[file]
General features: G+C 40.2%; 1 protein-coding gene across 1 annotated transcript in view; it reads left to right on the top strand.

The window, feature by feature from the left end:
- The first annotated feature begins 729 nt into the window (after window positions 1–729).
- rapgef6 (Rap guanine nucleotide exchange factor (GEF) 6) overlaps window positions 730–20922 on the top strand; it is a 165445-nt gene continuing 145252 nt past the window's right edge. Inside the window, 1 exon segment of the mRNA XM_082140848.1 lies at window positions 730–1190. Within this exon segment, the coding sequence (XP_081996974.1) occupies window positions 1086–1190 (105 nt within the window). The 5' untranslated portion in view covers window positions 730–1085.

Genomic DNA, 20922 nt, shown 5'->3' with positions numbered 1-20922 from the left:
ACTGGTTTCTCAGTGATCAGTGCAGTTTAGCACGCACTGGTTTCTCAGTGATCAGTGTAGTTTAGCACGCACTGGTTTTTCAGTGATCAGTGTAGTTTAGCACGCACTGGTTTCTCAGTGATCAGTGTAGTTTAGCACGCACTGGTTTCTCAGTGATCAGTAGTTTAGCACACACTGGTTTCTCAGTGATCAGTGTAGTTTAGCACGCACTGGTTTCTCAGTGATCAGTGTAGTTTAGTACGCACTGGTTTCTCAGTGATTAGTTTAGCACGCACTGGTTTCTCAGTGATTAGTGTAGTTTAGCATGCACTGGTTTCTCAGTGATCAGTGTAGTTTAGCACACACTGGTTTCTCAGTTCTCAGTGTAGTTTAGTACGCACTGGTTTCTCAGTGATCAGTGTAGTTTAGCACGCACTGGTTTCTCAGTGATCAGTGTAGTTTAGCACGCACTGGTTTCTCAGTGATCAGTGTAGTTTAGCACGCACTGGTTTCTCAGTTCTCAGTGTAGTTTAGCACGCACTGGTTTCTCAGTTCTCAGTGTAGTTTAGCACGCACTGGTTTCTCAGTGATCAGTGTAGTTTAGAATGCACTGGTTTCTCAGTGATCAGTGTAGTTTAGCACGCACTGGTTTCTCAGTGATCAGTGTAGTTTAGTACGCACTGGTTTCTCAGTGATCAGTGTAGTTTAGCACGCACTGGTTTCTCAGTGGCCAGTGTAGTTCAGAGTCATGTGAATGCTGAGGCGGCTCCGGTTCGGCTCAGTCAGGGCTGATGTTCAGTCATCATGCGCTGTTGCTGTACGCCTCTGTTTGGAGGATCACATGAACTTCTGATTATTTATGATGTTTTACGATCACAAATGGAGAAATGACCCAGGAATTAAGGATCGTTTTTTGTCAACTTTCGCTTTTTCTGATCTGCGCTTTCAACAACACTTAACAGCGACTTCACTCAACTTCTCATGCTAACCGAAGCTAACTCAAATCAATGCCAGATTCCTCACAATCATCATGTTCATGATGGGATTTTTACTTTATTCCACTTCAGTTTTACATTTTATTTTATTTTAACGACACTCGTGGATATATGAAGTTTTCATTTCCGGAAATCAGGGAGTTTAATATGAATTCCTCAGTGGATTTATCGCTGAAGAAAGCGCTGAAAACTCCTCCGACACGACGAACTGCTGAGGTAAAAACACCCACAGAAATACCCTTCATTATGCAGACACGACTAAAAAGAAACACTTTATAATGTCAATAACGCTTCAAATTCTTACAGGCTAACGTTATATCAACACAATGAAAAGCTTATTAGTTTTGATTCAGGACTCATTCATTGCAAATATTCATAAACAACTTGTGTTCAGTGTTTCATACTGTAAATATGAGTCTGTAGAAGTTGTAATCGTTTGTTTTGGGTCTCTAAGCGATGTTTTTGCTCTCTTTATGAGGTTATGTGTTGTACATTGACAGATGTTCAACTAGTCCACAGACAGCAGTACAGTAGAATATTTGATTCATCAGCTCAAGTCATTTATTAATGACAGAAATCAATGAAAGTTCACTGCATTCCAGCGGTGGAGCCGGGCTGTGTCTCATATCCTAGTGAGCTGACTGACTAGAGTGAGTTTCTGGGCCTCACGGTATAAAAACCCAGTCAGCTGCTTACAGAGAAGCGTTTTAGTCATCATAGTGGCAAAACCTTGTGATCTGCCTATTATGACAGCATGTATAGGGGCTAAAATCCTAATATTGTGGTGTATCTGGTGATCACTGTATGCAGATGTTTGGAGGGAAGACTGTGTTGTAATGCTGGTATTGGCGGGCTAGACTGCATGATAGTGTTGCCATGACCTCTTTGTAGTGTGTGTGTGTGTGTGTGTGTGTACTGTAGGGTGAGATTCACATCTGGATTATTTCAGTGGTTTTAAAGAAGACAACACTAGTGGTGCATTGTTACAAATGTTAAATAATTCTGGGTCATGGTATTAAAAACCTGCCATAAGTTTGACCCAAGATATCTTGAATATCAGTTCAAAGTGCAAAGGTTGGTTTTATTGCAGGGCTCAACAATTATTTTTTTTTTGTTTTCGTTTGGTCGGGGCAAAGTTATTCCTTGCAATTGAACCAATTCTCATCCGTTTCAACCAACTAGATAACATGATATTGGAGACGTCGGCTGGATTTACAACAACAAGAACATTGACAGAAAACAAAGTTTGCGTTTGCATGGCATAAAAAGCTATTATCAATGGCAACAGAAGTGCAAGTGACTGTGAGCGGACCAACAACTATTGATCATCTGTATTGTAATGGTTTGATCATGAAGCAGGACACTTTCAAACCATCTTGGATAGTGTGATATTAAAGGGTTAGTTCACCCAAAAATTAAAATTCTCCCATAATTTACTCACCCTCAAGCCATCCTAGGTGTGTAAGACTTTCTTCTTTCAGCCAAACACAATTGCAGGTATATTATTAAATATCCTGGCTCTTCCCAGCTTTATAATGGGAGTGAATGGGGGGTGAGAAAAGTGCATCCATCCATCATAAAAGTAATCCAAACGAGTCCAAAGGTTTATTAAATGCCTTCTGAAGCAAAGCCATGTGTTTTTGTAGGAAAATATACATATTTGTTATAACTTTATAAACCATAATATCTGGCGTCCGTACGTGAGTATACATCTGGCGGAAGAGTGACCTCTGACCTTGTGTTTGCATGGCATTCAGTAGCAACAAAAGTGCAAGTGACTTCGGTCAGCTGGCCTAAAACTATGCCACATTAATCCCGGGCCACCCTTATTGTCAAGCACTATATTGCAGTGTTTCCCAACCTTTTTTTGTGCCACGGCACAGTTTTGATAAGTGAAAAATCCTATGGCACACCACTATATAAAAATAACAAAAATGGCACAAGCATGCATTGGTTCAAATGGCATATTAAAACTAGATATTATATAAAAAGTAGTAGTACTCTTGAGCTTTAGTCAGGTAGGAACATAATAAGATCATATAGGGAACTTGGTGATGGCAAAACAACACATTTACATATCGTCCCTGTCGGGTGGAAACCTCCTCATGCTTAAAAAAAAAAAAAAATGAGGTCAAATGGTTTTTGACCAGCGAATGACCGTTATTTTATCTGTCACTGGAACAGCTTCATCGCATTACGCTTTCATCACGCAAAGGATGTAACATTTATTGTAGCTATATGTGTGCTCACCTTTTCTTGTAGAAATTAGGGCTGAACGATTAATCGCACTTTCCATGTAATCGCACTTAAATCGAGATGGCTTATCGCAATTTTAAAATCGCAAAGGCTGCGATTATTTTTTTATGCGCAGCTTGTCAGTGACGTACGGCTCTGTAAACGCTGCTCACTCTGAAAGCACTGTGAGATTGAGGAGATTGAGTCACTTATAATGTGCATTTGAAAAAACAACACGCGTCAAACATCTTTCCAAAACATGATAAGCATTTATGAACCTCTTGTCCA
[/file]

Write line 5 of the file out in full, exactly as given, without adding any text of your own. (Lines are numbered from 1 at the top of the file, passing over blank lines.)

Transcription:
Genomic DNA, 20922 nt, shown 5'->3' with positions numbered 1-20922 from the left: